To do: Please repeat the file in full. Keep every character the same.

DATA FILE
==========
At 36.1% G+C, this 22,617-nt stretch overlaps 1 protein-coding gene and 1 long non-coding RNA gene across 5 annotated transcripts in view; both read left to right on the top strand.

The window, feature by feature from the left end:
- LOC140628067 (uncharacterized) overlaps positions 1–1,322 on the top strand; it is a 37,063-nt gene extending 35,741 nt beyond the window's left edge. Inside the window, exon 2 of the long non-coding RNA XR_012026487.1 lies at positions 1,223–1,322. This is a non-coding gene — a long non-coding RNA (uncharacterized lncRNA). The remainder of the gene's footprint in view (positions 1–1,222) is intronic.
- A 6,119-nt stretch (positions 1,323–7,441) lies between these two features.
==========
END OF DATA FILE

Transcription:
At 36.1% G+C, this 22,617-nt stretch overlaps 1 protein-coding gene and 1 long non-coding RNA gene across 5 annotated transcripts in view; both read left to right on the top strand.

The window, feature by feature from the left end:
- LOC140628067 (uncharacterized) overlaps positions 1–1,322 on the top strand; it is a 37,063-nt gene extending 35,741 nt beyond the window's left edge. Inside the window, exon 2 of the long non-coding RNA XR_012026487.1 lies at positions 1,223–1,322. This is a non-coding gene — a long non-coding RNA (uncharacterized lncRNA). The remainder of the gene's footprint in view (positions 1–1,222) is intronic.
- A 6,119-nt stretch (positions 1,323–7,441) lies between these two features.